Back in December, Baptist Press reported that the Credentials Committee of the Southern Baptist Convention had created an online portal for submitting “reports of a church’s alleged departure from Southern Baptist polity, doctrine or practice.”
Several things are clear:
1. This action was taken in response to last year’s SBC sex abuse crisis that surfaced through the Houston Chronicle’s reporting.
2. Churches are MOST responsible for reporting allegations of abuse to law enforcement. And churches are MOST responsible for knowing what to do when abuse is alleged.
3. Churches are reticent to take action when the consequences affect leaders they have trusted. Their emotional attachments make it difficult for them to think clearly in the moment about what needs to be done. And sometimes unbiblical sentimentality causes churches to gloss over offenses in the name of forgiveness. But we must understand that criminal (or other) consequences and forgiveness are two separate matters.
4. Since the above is true, the importance of having worked through appropriate action steps before a crisis hits is the wisest course of action.
5. The mishandling of sexual abuse claims at the local church level has frequently occurred in the past in SBC churches. When this occurs, victims are violated a second time and the likelihood that violators will become repeat offenders increases. Failure to create accountability around abusive behavior all but ensures that perpetrators will repeat their behaviors elsewhere.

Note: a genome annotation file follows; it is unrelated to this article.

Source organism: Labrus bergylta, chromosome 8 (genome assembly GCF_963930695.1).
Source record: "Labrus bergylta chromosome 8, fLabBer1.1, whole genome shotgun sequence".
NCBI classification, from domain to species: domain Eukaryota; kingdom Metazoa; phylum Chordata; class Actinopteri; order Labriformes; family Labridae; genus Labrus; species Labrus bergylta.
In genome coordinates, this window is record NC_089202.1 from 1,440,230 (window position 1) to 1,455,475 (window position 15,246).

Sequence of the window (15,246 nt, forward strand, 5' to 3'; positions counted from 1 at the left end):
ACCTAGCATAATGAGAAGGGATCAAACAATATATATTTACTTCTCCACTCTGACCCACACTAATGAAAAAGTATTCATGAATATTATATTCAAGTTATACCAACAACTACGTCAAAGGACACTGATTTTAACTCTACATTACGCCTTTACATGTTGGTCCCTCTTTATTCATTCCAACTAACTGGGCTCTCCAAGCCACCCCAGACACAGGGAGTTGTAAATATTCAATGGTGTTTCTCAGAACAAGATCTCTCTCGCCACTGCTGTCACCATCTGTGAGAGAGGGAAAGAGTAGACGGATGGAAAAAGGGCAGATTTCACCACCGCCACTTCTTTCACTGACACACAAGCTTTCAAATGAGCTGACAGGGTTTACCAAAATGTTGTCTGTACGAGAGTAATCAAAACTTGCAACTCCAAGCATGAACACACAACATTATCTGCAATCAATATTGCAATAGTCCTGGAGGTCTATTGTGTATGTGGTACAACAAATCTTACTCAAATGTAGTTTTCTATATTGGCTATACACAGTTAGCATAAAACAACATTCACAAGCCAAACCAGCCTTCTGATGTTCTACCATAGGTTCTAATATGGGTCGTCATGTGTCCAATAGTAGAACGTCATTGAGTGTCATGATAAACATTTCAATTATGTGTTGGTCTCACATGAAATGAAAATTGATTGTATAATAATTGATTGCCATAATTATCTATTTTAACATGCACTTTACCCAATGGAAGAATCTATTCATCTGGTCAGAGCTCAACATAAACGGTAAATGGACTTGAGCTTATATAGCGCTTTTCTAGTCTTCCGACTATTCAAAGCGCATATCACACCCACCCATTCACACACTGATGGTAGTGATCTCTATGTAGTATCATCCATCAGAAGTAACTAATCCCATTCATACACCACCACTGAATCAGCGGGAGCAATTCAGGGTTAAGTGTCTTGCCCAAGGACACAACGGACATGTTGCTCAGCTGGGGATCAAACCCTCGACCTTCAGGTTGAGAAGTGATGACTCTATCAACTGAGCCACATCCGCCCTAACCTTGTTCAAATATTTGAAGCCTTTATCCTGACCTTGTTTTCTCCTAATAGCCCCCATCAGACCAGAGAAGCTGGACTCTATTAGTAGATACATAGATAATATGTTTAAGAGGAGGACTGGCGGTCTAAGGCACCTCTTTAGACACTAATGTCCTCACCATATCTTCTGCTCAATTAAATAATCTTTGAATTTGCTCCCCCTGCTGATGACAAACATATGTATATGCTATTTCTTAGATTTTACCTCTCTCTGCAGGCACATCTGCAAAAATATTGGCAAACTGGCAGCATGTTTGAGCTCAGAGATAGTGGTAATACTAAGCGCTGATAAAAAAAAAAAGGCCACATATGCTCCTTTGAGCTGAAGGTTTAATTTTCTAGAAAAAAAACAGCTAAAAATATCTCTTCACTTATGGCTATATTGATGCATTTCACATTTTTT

6. If mishandling of sexual abuse occurs at the local church level, that is one of the “practices” the credentialing committee would be concerned to respond to (though apparently not through investigating ‘the crime,’ which seems circular and unhelpful). This part of the BP story should cause some concern. I have no doubt that the Credentials Committee is acting in good faith, but SBC polity (the autonomy of local churches and each SBC entity) can easily become a cloak for inaction. In reality, many of these allegations were common knowledge in the blogosphere long before the Houston Chronicle forced a response from SBC leaders.
7. Churches should feel very heavily the responsibility of protecting children under their care (Luke 17:2). As a friend pointed out, “The average weight of a millstone is 3,300 pounds.”
8. Churches MUST develop policies, protocols, and practices that eliminate, to the extent that it is possible, the likelihood that any child should be harmed while on their property and under their care.
9. No one can do this FOR a local church, but your local association (or adjudicatory body if non-SBC) and state mission board are partners to help do this WITH the local church.
10. If you are aware of the mishandling of a child sex abuse case (or other abuse) at the local church level, report it to your association, state mission board, and use the credentialing portal.
Here is a link to a helpful educational resource.
Bobby Braswell serves as associational missionary for Middle Baptist Association, based in Sylvania.